Very nice. Always appreciate the artistry and workmanship that happens behind the scenes… I’m an artist who feels a little out of place as I’m always landing a job on the production end of the process, when I’d prefer to be on the creation side. But seeing footage like this makes me appreciate my place in the process, and happy that there’s a creative mind here on the production end. You want artistic eyes and hands throughout the development process if you can, I would think. Anyhow Michael, always enjoy your posts. Keep pushin’ it. -jp.
I hear there are some people in Berlin, WI who have been hand-making boots and shoes for a minute.
Guess they better hurry up and move to Maine.
JSQ â€” they’re doing private label now? That’s news to me.
I’m so confused….I guess I wonder why gary is so adamant about trying to get his point across about how he is so against tools without a purpose in a fabricated setting? A purist of sorts it seems or could it be that he himself is just that…”a tool without a purpose”? Gary please do not correct my grammar or word usage . all is in good fun. I know your just defending staged sets with artificial authenticity. Different strokes for different folks i guess. I channeled oakstreet and wilkee birdsall so much i copied a bit of their site design. Don’t worry I’ll find my own path. Good post!
Well done video. Any idea how long it takes them to construct the shoe start to finish? I’m saving up my pennies to get a pair.
U! S! A! U! S! A!
bill – that’s entirely possible. Frankly I envy the people who make these objects, and those who have a job with tangible results. Its part of all of our search for meaning. I crave being able to make something real of quality, but I’m stuck in a world of data and bits and tired of it after 20 years. And I am taking it out in the comment section of a blog I really appreciate. Well, good luck to you with your site.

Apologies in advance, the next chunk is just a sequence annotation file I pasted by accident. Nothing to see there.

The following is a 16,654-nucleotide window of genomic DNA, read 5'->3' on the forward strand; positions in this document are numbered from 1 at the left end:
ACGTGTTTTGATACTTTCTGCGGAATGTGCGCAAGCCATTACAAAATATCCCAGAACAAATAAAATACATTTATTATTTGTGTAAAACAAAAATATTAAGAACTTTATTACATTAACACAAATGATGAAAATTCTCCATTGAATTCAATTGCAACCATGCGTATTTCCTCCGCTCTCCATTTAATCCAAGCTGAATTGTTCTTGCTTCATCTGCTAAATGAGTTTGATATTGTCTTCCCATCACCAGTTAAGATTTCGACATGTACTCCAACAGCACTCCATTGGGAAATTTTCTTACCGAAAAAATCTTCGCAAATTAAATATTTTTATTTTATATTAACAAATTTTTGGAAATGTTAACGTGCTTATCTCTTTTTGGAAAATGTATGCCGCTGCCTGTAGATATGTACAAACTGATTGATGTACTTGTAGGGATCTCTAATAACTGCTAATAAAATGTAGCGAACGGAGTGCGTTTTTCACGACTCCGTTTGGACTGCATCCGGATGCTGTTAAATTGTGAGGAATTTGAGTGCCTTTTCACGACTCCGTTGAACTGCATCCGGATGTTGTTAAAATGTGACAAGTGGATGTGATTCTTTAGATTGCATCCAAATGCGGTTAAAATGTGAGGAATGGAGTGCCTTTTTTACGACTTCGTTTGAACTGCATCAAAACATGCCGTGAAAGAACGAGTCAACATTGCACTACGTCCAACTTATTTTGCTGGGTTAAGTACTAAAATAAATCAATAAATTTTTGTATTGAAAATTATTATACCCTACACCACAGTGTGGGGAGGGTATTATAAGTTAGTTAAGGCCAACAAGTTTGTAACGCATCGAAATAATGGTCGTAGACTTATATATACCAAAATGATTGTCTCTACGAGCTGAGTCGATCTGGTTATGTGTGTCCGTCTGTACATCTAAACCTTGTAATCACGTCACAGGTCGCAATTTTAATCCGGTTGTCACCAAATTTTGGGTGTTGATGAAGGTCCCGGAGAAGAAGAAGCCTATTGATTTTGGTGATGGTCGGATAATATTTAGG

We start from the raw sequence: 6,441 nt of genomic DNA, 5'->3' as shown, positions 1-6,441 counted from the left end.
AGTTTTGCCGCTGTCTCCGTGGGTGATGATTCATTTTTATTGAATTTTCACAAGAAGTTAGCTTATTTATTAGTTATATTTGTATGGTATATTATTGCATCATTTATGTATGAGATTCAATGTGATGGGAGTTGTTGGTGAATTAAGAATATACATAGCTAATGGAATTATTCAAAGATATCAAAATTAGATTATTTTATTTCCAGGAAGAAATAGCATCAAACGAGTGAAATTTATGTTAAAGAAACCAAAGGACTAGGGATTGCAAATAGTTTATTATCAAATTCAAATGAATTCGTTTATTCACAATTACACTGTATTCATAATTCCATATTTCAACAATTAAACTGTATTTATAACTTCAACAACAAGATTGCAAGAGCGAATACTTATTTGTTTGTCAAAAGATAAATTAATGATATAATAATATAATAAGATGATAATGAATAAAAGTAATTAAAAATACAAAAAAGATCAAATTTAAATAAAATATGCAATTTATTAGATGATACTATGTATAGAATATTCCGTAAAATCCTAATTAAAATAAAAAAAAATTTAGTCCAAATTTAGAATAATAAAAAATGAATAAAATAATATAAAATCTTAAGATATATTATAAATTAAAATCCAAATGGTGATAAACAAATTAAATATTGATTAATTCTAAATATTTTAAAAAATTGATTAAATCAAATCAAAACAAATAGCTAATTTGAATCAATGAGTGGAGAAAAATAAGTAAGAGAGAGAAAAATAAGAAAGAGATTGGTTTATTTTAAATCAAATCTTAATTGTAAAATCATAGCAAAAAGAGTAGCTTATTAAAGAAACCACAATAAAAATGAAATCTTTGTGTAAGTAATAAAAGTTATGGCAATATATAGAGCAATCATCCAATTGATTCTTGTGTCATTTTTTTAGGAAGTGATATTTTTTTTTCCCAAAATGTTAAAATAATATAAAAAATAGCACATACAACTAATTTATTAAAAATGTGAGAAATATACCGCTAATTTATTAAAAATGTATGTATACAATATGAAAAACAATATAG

Thanks for this piece Michael as a Chicagoan and someone that supports the resurgence of quality, American made clothing.
I thought you would also like to know that Oak Street Bootmakers is opening its own store in Chicago on Oak Street called Independence that will carry its own shoes as well as other American made brands.
I had the pleasure of working with George, Tony and Brandon as part of an installation I put together in January called MADE by PROJECT.
Brandon, a 19 year old bootmaker who learned the craft from his grandmother, drove down from Maine to make some shoes at the show. It was great to see a young maker practicing a craft that has been passed down through his family for generations, while learning about the design and ideology behind the brand from its founder.
Congratulations to George and his team on their continued success.
Here’s a video we put together that shows Brandon at work, along with a few of the other craftspeople involved:
I think it’s cool that areas like Maine have a tradition of specializing in a certain craft. It’s a very European model — and certain regions are very protective of what they see as something they do better than anyone else. I can get behind that.
The only thing I’ll say is that all the “Made in Maine” shoes — Rancourt, Yuketen, Eastland, Quoddy, Epaulet, OSB — are exactly the same half-dozen designs with different leathers/soles/heighs. I’d love to see one of the factories step it up and compete with Alden in the dress shoe/boot market.
I have two pairs of OSB and I love them. Great product, it’s a great feeling opening a box and thinking “I am going to have these a really long time”…